These possible scenarios might sound familiar. It was not hard for me to imagine why Ahaz might have responded as he did, saying, “I will not ask; I will not put the Lord to the test”. We have all been there. Yet in spite of the long disobedience, in spite of refusing to humble himself in God’s presence, in spite of it all, God still reaches out. What a loving God. What an amazing God.

The sign God gives is a sign of hope and promise. In spite of all that Ahaz and Judah have done (and not done), God promises a son, born of a virgin, to be Immanuel – God with us. This sign, this hope, this promise will be much more than God simply reaching out through a prophet. The sign, hope, and promise came and dwelt among us. Thanks be to God. Hallelujah!

Prayer: Lord God, your love is often hard to really understand. Whether it is a little stumble or something more major, your love and grace and mercy are always there, ready to be poured out upon me. It is a love that is hard to comprehend. Even so, it is a love you offer, time and again. Thank you so much for loving a sinner like me. Amen.


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That Big a Love

Reading: Luke 23: 32-43

Verse 34: “Father, forgive them, for they do not know what they are doing”.

In today’s passage we turn to Jesus on the cross. It is a place none of us would want to be. But it exactly where Jesus needed to be and wanted to be. Over the course of the last two days we have looked at how God’s plan unfolded in the births of John the Baptist and Jesus and of how God calls us to repent of our sins so that he can guide our steps. Today those plans and steps meet at Golgatha, the Skull.

The cross was a necessary step for Jesus and for us. It was how he became the sacrifice or atonement for our sins. Jesus hung there between two others – criminals being justly executed for their crimes. These two represent us. None of us are without sin. All of us deserve punishment. Some of the time we are like the one who hurls insults at Jesus Christ. In pride we say we can do this on our own. In arrogance we say we are the one in control. If we remain this criminal, we receive the punishment due. We can also be the other criminal. We recognize that an innocent and blameless man took upon himself our sins and died for us. We realize our own guilt and we come and kneel at the cross, begging for mercy and grace and forgiveness. In love, Jesus offers all of these gifts to us.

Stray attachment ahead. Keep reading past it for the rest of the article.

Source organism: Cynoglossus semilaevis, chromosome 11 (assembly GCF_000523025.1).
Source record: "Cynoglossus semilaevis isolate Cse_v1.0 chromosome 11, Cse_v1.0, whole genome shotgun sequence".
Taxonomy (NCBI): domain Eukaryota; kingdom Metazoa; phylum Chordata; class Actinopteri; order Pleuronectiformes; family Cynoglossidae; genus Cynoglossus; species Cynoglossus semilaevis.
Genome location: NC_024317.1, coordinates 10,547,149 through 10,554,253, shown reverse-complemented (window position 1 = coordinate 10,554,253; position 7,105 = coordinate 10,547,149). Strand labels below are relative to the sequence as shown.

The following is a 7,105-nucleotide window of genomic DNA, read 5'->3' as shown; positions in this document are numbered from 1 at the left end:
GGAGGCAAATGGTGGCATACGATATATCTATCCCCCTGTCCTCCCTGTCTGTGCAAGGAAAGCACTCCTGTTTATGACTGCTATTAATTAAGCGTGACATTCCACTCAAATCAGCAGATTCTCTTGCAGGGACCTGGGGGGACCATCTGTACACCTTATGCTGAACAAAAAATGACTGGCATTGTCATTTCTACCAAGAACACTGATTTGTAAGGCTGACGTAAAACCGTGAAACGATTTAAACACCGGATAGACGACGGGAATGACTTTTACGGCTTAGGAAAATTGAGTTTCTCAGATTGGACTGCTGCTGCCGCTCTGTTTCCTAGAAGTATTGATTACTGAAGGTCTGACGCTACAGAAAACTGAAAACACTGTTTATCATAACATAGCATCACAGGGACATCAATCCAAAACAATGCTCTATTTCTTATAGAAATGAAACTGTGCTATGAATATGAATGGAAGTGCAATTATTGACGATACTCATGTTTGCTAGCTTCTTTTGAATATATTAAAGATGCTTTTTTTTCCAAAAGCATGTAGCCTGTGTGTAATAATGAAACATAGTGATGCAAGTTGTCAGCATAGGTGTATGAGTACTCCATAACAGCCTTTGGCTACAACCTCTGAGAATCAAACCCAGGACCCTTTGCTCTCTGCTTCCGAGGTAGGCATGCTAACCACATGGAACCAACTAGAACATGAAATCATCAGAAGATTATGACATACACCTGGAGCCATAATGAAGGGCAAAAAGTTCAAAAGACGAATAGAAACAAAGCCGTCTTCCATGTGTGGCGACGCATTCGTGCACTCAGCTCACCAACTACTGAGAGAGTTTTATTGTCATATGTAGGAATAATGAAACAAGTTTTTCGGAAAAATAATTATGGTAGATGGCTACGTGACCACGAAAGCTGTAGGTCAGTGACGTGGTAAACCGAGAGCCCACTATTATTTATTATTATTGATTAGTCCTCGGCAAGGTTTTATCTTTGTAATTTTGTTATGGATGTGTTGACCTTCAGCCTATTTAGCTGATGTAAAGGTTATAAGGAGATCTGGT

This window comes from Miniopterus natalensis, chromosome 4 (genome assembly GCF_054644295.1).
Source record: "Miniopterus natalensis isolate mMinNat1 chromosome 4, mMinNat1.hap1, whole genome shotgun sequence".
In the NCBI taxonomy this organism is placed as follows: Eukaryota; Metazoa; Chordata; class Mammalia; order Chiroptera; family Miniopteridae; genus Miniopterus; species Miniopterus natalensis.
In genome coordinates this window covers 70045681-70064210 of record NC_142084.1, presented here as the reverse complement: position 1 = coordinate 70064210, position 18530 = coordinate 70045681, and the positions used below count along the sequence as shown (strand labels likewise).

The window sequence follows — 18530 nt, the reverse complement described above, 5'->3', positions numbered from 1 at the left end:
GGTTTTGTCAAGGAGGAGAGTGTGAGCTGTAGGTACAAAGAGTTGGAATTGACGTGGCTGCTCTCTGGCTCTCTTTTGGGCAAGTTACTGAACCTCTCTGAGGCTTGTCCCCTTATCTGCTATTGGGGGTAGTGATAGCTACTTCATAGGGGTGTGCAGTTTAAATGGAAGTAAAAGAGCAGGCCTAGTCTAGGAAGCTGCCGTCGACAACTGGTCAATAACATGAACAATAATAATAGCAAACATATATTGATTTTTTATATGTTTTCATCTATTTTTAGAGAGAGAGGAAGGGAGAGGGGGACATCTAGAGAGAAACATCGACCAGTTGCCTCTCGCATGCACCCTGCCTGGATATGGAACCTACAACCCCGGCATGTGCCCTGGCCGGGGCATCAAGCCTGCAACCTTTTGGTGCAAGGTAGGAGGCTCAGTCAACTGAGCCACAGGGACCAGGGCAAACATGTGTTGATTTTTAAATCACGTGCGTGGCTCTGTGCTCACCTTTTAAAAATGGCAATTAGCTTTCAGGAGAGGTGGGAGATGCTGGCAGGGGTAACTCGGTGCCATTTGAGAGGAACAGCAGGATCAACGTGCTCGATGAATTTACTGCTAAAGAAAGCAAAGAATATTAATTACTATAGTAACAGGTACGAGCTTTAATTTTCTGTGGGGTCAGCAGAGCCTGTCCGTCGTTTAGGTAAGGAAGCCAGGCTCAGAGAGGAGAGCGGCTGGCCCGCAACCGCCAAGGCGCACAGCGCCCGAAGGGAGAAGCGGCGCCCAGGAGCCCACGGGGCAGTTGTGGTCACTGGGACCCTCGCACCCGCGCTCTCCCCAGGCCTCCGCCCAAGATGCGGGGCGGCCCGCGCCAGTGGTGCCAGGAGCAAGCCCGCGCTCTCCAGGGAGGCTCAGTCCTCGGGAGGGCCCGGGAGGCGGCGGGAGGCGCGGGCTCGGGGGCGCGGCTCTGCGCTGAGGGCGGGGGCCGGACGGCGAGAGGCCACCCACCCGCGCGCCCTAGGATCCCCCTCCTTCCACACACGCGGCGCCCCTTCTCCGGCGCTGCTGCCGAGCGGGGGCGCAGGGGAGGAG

The cross was once for all. Once because it was the final atonement for our sins. The price then and now and until he returns has been paid in full. For all because Jesus died for every one of us. I believe Jesus would have died for just one of us. That’s how great his love is for each of us. But Jesus did not just take upon himself the sins of one man or woman. On Jesus hung all the sins past, present, and future. His was a sacrificial love great enough to bear all of that. It is still that big a love.

Whether we are near or far, whether we have allowed sin to separate us for a long time or just a few minutes, all we need to do is confess and repent. In love our sins are no more. Made holy and right again, we live one more day closer to hearing, “I tell you the truth, today you will be with me in paradise”. Thanks be to God.

Prayer: God of grace, today I think of what Jesus did for me, a sinner undeserving of grace. That I was undeserving did not matter to Jesus. Thank you for this love so great. Help me to cling to it again today. Amen.


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Christ Brings New Life

Reading: Luke 18: 9-14

Verse 7: “Everyone who exalts himself will be humbled, and he who humbles himself will be exalted”.

Pride. One can take pride in one’s work or in something one is doing. If all it leads to is doing your best and being happy and content with the result or outcome, then pride is a good thing. But if it leads to boasting or bragging, then there is a problem. When one begins to feel superiority and arrogance creeping in, then pride has taken root. From there it is only a small step to judging and even condemning others because they fall short of your standards or expectations. Here sin has fully taken root. This is a path that the voices of the world seek to lead us down. Worldly success is measured in volume of wealth and possessions, in titles and appearance. Pride easily takes root in the pursuit of worldly success and gain.